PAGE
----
"Oh, loyalty, what a foul prize ye give to he who has never failed you. Ye made my lady fail me, yet ye know that I would rather suffer death a thousand times than fail to follow her orders."

He picked up the letter again and said:

"Ye are the cause of my sorrowful end, and so that death may overcome me sooner, ye shall come with me."

He put it in the breast of his tunic, and he told Durin:

"Did she order thee to tell me anything else?"

"No," he said.

"Then shalt thou carry back my reply?" Amadis said.

"No, my lord," he said. "I am prohibited to take it."

"And Mabilia or thy sister, did they tell thee anything to say to me?"

"They did not know that I was coming," Durin said. "My lady's orders were a secret from them."

"Oh, Holy Mary help me!" Amadis said. "Now I see that my sad fate is without remedy."

Then he went to a stream that flowed from a spring and washed his face and eyes, and told Durin to get Gandalin and to come back with him alone. He did so, and when they returned, they found him as if dead, and he spent a long time lost in thought. When he recovered, he told them to call Ysanjo, the governor, and when he came, he said:

"I want ye to promise me as a loyal knight that ye shall say nothing to my brothers about what ye shall now see until after they have heard Mass."

He promised, as did the two squires, and then he ordered Ysanjo to have the gate to the castle opened secretly, and Gandalin to bring his arms and horse outside it without anyone knowing.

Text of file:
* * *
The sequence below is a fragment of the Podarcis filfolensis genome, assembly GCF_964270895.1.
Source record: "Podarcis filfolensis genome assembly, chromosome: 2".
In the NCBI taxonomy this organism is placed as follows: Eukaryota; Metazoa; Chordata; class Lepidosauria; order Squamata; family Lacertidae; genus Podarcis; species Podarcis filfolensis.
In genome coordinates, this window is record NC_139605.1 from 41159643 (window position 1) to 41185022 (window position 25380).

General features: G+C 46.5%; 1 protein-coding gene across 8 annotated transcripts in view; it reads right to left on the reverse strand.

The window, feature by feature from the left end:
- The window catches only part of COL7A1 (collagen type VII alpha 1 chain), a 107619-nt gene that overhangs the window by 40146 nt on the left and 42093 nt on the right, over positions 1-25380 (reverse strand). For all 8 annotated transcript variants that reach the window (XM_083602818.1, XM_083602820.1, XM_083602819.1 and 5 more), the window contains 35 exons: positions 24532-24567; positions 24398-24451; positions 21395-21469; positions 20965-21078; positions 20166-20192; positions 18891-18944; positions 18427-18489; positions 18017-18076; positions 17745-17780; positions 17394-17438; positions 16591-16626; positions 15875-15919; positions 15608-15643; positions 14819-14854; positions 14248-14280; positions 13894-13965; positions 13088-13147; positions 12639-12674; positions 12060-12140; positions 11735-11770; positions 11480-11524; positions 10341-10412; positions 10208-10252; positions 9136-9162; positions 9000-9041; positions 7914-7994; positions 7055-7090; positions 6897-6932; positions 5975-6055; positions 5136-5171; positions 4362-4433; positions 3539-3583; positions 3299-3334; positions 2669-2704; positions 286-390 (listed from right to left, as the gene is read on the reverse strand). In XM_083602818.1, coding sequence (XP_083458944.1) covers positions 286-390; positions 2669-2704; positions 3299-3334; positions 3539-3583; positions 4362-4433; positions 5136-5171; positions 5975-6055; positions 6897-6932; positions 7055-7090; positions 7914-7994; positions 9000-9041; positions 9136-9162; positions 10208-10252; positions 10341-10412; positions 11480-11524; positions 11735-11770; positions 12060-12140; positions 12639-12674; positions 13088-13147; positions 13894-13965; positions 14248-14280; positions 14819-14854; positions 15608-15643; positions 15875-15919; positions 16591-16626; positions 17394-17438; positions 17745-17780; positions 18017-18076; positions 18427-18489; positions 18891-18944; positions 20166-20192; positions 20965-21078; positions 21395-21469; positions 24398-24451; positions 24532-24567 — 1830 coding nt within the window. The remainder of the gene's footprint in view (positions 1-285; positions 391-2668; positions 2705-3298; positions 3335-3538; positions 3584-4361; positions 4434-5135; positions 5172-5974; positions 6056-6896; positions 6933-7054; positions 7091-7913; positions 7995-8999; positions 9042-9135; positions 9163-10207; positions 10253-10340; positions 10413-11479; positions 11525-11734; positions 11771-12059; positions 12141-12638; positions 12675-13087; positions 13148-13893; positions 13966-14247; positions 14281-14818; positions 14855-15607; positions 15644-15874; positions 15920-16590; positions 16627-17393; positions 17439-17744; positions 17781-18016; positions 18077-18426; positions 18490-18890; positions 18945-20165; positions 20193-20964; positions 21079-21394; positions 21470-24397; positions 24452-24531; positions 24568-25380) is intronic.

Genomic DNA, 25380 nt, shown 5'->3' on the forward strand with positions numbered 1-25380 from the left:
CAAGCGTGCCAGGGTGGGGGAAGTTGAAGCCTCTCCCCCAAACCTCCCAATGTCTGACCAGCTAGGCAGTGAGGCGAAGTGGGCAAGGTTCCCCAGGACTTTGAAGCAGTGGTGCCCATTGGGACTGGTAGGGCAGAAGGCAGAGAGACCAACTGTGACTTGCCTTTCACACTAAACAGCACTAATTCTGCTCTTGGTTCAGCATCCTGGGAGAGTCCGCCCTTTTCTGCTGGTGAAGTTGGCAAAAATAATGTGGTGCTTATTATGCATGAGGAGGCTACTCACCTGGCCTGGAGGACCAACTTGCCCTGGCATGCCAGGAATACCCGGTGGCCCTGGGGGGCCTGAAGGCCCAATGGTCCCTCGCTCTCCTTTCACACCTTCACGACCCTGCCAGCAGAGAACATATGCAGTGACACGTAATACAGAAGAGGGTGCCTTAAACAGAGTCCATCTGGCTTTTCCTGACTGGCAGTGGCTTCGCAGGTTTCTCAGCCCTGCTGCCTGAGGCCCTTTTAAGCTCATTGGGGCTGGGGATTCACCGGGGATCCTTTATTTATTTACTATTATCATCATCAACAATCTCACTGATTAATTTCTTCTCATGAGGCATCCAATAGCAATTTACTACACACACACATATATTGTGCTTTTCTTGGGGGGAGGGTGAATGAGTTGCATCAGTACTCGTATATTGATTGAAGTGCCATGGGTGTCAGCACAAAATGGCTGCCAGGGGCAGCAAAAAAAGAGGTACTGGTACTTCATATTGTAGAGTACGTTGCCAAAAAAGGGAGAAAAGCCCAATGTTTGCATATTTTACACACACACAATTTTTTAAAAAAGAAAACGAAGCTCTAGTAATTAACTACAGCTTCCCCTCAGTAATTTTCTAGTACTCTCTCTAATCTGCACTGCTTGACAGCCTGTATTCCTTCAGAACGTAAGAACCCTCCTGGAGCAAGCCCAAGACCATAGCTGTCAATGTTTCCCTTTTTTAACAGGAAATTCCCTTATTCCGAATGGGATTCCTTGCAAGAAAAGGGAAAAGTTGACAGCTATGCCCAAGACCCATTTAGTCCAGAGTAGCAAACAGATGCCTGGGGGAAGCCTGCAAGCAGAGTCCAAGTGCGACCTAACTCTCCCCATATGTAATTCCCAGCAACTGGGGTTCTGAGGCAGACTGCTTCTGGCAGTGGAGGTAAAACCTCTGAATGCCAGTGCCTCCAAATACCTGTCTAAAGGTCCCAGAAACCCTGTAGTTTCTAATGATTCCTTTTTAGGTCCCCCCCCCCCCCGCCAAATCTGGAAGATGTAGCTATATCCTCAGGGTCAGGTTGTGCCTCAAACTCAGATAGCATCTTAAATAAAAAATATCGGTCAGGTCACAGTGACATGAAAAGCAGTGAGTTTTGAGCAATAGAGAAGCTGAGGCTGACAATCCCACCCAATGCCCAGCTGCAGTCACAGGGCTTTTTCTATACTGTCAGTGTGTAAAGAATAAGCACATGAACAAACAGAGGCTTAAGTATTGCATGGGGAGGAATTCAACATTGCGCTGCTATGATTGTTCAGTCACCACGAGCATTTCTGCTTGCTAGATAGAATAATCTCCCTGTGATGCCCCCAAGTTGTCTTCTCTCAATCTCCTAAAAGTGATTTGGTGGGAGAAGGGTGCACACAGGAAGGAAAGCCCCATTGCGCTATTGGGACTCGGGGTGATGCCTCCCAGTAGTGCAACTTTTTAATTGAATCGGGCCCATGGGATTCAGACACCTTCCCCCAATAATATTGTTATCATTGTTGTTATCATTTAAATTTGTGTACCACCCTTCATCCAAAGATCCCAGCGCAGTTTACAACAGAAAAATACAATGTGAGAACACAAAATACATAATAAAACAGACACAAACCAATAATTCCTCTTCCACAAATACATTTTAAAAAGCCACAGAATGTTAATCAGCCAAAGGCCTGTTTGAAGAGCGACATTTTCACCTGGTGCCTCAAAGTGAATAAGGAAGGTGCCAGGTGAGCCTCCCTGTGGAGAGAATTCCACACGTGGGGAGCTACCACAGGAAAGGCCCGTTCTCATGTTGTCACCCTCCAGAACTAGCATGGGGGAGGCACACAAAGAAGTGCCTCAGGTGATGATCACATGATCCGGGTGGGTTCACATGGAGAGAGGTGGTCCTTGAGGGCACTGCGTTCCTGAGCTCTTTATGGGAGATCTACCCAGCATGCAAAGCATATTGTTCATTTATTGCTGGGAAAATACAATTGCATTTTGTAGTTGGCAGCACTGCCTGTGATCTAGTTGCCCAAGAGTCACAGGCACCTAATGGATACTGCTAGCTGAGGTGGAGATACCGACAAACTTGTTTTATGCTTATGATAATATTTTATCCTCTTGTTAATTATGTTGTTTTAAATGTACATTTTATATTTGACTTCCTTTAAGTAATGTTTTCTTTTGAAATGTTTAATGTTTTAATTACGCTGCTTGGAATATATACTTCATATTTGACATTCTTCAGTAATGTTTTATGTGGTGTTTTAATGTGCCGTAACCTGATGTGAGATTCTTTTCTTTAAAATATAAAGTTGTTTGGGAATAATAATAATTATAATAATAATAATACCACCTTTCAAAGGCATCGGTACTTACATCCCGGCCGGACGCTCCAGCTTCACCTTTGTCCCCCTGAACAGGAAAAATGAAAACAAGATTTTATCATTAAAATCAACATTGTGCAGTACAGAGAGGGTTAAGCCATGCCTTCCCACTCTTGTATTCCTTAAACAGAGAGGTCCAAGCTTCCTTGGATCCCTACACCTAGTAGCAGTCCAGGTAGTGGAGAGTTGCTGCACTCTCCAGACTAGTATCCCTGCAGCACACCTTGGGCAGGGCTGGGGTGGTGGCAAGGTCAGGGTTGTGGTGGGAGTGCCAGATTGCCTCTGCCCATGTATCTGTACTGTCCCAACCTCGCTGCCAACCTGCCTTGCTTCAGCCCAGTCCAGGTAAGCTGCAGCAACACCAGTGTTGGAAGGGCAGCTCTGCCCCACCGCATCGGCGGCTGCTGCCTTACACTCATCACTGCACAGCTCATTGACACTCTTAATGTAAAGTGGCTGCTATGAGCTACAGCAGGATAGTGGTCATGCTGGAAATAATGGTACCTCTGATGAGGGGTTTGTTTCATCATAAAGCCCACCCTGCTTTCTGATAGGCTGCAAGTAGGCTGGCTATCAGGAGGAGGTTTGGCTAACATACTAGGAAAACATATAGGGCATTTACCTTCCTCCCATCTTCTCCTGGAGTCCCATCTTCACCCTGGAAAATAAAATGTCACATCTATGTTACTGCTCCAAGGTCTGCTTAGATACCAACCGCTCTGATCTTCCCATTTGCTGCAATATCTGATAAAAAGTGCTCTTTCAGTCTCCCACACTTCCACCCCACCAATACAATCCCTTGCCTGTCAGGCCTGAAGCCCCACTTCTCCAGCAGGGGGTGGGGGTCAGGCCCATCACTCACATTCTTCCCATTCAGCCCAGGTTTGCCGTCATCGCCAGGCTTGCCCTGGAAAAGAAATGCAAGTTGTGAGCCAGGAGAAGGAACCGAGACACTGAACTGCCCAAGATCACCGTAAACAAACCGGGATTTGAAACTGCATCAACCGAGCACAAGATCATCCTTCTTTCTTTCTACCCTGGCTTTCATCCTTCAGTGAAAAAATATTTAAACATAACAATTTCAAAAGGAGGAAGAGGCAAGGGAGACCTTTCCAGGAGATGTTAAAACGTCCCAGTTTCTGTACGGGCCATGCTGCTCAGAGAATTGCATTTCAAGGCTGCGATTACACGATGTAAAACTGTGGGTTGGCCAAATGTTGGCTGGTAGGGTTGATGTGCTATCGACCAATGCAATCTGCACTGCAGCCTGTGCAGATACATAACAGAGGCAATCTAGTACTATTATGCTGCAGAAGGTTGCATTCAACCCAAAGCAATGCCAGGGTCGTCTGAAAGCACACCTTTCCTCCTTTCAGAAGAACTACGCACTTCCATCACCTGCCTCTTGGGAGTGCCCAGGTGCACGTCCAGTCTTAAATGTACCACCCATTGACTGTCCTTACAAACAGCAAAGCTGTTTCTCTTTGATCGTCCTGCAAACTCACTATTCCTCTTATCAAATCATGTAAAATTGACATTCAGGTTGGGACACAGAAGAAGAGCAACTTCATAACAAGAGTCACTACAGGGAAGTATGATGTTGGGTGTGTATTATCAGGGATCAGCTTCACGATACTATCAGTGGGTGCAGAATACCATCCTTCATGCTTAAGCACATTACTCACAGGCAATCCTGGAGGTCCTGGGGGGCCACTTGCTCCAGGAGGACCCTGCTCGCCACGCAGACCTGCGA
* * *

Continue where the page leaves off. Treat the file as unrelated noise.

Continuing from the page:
They did so, and he remained thinking about his dream the night before:

He somehow found himself armed and on his horse on a knoll covered with trees, and around him many people were joyful. A man arrived among them who told him:

"My lord, eat what I bring in this box."

And he gave it to him to eat, and it seemed to taste like the bitterest thing that could be found. It made him feel very faint and uncomfortable, and he dropped the reins of his horse, which went where it wished. It seemed that the people who had been joyous had become so sad that he felt sorrow over it, but the horse fled far from them and entered some trees.

There he saw a place formed by some stones surrounded by water. He dismounted and removed his armor, and he went there with hopes to rest. An old man arrived dressed as a friar, took him by the hand, came close and, showing pity, said some words to him in a language he could not understand.

At that he had awoken. And now it seemed that however in vain he had held that dream before, it had turned out to be true. After he had thought about this for a while, he took Durin with him, and, hiding his face from his brothers and from everyone else so that they would not see his emotions, he went to the gate of the castle, where he found the sons of Ysanjo. They had the gate open, and Ysanjo was outside. Amadis told him:

"Come with me. Have your sons stay behind and tell them to say nothing of this."

Then they both went to the hermitage that was at the foot of a rocky peak, and Gandalin and Durin went with him. Amadis was sighing and groaning with such anguish and grief that those who saw him were sorrowful at the sight. He asked for his armor, he put it on, and he asked Ysanjo to what saint the church belonged. He said the Virgin Mary, and that miracles happened there often. Amadis went inside and knelt on the floor, weeping, and said: